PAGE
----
By Michael E. Haskew

The Great Patriotic War, as World War II came to be known in the Soviet Union, provided the stage upon which Marshal Georgy Zhukov achieved lasting fame.

The architect of the Red Army’s offensive against the Third Reich, Zhukov and his armies had occupied the Nazi capital of Berlin and completed a massive military campaign against a formidable German military machine. Although his service in the Far East is less familiar, it is nevertheless important as well. Zhukov’s victory over the Japanese at Khalkin-Gol (Halha) in Mongolia in 1939 was a deciding factor in keeping the expansionist regime in Tokyo from prosecuting a full-scale war against the Soviet Union.

At the end of the war in Europe, Zhukov was a national hero. As such, he was also considered a threat by the paranoid leader of the Soviet Union, Premier Joseph Stalin. On June 24, 1945, as a tumultuous victory parade rolled through Red Square, Stalin was already planning the exile of the military man. For less than a year, Zhukov served as military commander of the Soviet zone of occupation in Germany. During the summer of 1946, he was deputy defense minister and commander of all Soviet land forces.

Joseph Stalin’s Smear Campaign

Biographer Viktor Anfilov points out that Zhukov’s tenure in both posts was short-lived. The machinery of political intrigue was in motion, and Stalin began an effort to systematically destroy his reputation. A number of Zhukov’s colleagues were coerced into bringing false charges against him, and Stalin denounced the hero. Zhukov was relegated to command of the Odessa Military District.

By the end of 1947, Zhukov was again in Moscow—this time with the KGB shadowing him. A heart attack and an uncharacteristic moment of mercy from Stalin probably saved him from prison. “They sank to such obscene and disgusting depths as to accuse me of masterminding a military plot against Stalin,” Zhukov wrote of the charges being leveled against him. He was exiled again, this time to the Urals Military District.

With the death of Stalin in 1953, Zhukov again gained political prominence. He was appointed defense minister in 1955 by Premier Nikita Krushchev, himself a veteran of the Great Patriotic War. A Stalinist faction of the Soviet Central Committee became disenchanted with Krushchev’s leadership and attempted to depose him, but a strong stand by Zhukov proved critical. “(Foreign Minister Vyacheslav) Molotov and his supporters want to bring back the Stalinist methods of leadership,” Zhukov told the assembly. “We cannot stand for that. If you continue to oppose the Party line I will be compelled to turn to the army and the people.”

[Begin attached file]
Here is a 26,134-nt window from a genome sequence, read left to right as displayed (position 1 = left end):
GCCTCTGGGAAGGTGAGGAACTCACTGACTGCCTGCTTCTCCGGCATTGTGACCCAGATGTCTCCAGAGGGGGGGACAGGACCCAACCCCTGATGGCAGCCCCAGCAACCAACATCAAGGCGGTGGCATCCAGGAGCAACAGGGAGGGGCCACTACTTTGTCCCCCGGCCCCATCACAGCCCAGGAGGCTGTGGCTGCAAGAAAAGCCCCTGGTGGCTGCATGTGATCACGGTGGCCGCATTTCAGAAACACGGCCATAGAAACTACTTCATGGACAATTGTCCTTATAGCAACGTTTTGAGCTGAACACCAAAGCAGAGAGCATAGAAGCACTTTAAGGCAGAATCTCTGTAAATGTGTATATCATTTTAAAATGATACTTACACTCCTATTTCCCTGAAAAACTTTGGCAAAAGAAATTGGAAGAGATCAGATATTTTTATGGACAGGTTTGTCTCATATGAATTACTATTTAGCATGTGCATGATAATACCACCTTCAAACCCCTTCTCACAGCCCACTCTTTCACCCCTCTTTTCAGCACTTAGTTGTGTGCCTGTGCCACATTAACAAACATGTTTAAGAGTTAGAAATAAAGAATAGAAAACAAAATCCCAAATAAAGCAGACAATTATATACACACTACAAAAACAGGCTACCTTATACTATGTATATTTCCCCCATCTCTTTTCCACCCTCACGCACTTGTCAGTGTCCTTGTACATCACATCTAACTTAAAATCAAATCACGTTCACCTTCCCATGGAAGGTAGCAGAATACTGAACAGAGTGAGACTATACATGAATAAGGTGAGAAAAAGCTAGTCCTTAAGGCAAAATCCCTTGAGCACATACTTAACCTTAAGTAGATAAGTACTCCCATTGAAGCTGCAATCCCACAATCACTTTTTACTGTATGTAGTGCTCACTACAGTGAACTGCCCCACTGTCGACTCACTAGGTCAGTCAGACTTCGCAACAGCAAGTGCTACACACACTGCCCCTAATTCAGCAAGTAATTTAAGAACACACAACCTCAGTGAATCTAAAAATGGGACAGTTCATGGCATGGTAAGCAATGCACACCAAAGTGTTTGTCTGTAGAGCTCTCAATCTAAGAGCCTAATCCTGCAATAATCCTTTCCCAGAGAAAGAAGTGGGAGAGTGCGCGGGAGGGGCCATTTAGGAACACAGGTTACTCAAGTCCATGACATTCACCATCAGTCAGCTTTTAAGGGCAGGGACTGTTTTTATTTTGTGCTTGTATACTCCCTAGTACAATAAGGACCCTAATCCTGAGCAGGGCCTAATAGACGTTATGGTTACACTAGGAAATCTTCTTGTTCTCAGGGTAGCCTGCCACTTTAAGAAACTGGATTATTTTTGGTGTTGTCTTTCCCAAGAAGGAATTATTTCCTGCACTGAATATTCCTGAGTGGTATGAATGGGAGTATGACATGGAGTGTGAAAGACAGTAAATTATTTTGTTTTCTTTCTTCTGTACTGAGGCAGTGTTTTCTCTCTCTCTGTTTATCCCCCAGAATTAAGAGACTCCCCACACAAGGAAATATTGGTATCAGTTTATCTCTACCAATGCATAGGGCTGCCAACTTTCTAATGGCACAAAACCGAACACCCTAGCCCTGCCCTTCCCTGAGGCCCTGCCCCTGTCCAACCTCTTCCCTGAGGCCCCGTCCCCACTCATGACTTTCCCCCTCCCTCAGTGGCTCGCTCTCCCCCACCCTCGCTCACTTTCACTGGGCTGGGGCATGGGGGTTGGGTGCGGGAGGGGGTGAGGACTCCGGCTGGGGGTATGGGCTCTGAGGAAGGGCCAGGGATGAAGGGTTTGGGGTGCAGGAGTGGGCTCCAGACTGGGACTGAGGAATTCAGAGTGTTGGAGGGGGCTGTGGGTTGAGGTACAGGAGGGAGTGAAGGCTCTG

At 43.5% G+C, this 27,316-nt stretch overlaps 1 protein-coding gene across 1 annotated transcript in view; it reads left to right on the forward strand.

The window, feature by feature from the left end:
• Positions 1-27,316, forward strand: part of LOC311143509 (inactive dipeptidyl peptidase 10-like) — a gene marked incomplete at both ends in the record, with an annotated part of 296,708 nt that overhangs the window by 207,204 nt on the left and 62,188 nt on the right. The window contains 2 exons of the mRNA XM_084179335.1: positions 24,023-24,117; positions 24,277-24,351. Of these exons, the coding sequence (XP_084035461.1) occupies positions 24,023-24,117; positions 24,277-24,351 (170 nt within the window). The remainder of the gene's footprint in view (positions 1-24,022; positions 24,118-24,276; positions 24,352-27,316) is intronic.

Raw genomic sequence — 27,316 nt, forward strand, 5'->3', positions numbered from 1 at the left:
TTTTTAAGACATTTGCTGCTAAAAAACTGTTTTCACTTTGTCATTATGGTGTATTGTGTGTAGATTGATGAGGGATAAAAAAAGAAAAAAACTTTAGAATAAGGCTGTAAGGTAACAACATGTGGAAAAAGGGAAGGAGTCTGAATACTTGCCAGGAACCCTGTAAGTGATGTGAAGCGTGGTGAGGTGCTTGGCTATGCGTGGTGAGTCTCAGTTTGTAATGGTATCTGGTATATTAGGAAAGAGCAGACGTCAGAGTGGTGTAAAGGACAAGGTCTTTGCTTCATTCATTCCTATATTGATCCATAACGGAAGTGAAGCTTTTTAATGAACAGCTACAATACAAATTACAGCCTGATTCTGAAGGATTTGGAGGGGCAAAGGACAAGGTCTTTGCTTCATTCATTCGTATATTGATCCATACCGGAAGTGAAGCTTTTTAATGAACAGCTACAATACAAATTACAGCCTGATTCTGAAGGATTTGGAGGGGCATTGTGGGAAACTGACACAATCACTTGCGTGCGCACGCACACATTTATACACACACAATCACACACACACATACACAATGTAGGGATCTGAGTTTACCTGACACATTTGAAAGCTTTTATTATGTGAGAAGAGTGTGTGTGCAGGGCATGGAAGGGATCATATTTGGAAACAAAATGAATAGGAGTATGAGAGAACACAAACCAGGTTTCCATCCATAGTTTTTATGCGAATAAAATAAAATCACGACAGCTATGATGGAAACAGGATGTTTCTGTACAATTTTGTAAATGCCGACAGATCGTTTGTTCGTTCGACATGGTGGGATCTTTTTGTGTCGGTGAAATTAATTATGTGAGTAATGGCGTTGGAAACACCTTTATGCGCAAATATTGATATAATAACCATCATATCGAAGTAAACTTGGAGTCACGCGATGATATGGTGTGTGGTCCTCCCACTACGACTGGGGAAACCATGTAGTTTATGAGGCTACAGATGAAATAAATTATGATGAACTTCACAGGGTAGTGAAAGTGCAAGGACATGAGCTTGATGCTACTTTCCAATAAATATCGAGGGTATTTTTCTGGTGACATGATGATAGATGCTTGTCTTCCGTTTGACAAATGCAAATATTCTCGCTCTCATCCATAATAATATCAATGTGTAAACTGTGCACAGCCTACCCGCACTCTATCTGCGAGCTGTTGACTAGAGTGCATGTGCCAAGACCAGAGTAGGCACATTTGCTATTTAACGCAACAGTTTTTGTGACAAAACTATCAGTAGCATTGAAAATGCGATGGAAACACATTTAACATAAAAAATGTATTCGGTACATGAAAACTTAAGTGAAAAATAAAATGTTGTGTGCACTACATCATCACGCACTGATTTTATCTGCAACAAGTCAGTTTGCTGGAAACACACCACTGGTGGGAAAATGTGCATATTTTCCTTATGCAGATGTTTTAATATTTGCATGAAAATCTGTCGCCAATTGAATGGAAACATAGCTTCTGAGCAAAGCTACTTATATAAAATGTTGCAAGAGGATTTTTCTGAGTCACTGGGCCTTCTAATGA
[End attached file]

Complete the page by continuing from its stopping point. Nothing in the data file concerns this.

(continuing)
While his stirring words helped Krushchev retain power, perhaps they contributed to his political undoing once again. Accused a second time of attempting to establish a military government with himself as its head, Zhukov was forced into retirement by Krushchev.

‘Hurrah for Zhukov!’

“From autumn 1957 to May 1965 he was in total disgrace,” writes Anfilov. “He was now labeled a ‘Bonapartist’ and the slanderous articles that appeared about him in the press frightened off some of his old comrades-in-arms. It was now forbidden to hang his portrait in military establishments and his name was heard only rarely. None of this, however, affected his popular image as the national hero who had saved his country from the Nazis, and when on May 8, 1965, for the first time since being ostracized, he appeared on the podium at the Kremlin Palace of Congresses for the victory celebrations, he was greeted by a storm of applause and shouts of ‘Hurrah for Zhukov!’”

Georgi Zhukov was four times awarded the medal of Hero of the Soviet Union. His military accomplishments are among the greatest in the history of armed conflict. He penned his memoirs and lived his last years in relative comfort.

Like many other military heroes before him, Zhukov was better able to cope with the maneuvering of large armies than the web of political intrigue.

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